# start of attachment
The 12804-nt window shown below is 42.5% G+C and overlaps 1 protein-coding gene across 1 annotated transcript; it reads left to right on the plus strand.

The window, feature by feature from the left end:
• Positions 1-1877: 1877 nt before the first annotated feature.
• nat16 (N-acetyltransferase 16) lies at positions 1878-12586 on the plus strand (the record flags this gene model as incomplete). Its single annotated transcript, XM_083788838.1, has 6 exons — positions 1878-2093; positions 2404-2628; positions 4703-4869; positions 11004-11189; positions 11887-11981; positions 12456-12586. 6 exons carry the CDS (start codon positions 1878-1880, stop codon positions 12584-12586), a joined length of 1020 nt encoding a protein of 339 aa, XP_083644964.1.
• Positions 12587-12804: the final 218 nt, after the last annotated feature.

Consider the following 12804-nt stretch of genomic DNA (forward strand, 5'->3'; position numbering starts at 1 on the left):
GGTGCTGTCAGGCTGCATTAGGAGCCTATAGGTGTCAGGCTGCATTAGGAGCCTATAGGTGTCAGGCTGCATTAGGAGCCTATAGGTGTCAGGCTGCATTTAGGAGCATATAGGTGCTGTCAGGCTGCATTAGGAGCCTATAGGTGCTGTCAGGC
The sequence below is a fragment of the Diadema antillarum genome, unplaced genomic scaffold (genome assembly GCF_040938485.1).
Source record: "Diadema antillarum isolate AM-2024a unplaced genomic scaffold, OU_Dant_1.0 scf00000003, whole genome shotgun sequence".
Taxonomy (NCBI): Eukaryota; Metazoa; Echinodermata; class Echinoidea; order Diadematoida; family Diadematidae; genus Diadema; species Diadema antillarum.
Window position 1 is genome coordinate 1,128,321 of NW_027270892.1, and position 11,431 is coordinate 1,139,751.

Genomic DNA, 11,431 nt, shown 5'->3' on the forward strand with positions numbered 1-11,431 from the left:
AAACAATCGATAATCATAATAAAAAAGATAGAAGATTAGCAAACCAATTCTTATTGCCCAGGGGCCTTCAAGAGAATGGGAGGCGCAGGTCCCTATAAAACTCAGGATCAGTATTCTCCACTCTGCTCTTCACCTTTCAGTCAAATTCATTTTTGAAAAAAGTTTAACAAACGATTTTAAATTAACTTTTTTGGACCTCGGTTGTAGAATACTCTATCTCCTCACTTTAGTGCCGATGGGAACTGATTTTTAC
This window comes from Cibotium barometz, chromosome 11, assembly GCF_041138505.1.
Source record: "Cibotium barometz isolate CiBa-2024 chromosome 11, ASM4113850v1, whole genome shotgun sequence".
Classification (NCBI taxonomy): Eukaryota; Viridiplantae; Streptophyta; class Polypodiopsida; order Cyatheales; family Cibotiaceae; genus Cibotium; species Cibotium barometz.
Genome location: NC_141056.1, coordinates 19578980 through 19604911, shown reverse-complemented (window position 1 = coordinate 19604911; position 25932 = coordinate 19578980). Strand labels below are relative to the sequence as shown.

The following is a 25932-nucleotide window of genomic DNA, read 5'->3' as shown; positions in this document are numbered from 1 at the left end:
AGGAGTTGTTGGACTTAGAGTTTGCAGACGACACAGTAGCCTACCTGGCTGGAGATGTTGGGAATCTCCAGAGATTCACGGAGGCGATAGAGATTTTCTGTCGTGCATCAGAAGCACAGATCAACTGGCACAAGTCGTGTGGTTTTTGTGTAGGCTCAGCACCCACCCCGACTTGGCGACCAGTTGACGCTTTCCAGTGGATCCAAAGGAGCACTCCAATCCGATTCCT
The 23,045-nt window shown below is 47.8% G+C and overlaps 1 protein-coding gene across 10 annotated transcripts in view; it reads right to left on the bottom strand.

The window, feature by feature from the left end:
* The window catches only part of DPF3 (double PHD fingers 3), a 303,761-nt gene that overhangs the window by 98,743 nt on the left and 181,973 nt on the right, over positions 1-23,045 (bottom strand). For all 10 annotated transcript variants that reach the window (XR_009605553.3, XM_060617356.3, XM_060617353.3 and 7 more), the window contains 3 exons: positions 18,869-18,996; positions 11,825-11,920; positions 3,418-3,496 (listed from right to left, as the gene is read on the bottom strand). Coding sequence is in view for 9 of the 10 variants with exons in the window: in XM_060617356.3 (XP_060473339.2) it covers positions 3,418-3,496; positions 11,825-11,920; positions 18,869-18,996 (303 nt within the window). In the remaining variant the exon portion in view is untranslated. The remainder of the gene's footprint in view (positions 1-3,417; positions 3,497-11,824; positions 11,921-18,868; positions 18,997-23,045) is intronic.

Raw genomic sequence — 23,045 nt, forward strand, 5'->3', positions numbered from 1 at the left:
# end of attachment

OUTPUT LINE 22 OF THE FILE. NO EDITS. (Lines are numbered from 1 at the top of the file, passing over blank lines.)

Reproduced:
* The window catches only part of DPF3 (double PHD fingers 3), a 303,761-nt gene that overhangs the window by 98,743 nt on the left and 181,973 nt on the right, over positions 1-23,045 (bottom strand). For all 10 annotated transcript variants that reach the window (XR_009605553.3, XM_060617356.3, XM_060617353.3 and 7 more), the window contains 3 exons: positions 18,869-18,996; positions 11,825-11,920; positions 3,418-3,496 (listed from right to left, as the gene is read on the bottom strand). Coding sequence is in view for 9 of the 10 variants with exons in the window: in XM_060617356.3 (XP_060473339.2) it covers positions 3,418-3,496; positions 11,825-11,920; positions 18,869-18,996 (303 nt within the window). In the remaining variant the exon portion in view is untranslated. The remainder of the gene's footprint in view (positions 1-3,417; positions 3,497-11,824; positions 11,921-18,868; positions 18,997-23,045) is intronic.